ly on the dangerous consequences of a precipitate peace, which would be throwing away the advantages we had gained by our perseverance in this arduous contest, and yielding to despondence, at a time when we ought to make the most of the difficulties our enemies had to contend with, and were not likely to surmount, if we continued to act with the resolution that had hitherto characterised our measures.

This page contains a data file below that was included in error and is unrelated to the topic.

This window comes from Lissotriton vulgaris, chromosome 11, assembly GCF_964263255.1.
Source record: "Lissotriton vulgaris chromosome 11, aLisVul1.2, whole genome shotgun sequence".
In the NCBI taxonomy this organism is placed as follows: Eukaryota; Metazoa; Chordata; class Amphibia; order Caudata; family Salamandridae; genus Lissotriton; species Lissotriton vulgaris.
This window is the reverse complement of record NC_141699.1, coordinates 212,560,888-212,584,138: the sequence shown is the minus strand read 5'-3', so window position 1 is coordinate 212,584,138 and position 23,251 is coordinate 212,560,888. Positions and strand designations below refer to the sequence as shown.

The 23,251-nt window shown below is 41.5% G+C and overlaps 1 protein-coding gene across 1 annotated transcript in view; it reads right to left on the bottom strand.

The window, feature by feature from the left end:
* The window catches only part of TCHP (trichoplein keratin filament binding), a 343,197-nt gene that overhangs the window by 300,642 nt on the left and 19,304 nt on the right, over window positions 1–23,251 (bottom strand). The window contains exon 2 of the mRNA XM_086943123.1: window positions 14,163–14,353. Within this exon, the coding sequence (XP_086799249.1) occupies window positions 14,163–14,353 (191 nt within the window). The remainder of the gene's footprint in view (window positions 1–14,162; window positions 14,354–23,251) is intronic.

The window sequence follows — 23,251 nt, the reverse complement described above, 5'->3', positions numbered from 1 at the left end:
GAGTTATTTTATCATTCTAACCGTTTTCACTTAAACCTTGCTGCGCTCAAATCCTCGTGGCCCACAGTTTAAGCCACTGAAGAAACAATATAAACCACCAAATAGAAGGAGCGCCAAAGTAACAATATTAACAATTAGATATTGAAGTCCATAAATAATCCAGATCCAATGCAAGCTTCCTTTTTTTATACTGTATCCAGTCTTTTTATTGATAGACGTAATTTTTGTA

In reply to these assertions, it was observed by the duke of Bedford, that it was more consistent with the dignity of a British par liament, to frame an address of its own, than to copy the speech of the minister, though delivered from the throne. His sentiments differed materially from the ministerial lan guage he bad heard. It represented the French as on the verge of ruin; but the truth of facts, opposed to the illusion of words, was that they were hitherto superior in the contest, notwithstanding the constant predictions of the minister and his partisans, during the three preceding years, that they had not sufficient resources to prolong it another campaign. The duke adverted with great severity to the reiterated allegation, that the French government was incapable of fulfilling the customary duties and relations of amity and good understanding with other states. He reprobated with equal asperity the fruitless destruction of men in the West Indies, and the ill-fated expedition to the coast of France. These, and the other evils of the war, particularly the scarcity that afflicted the nation, he imputed to the misconduct and incapacity of ministers. It was therefore the duty of parliament to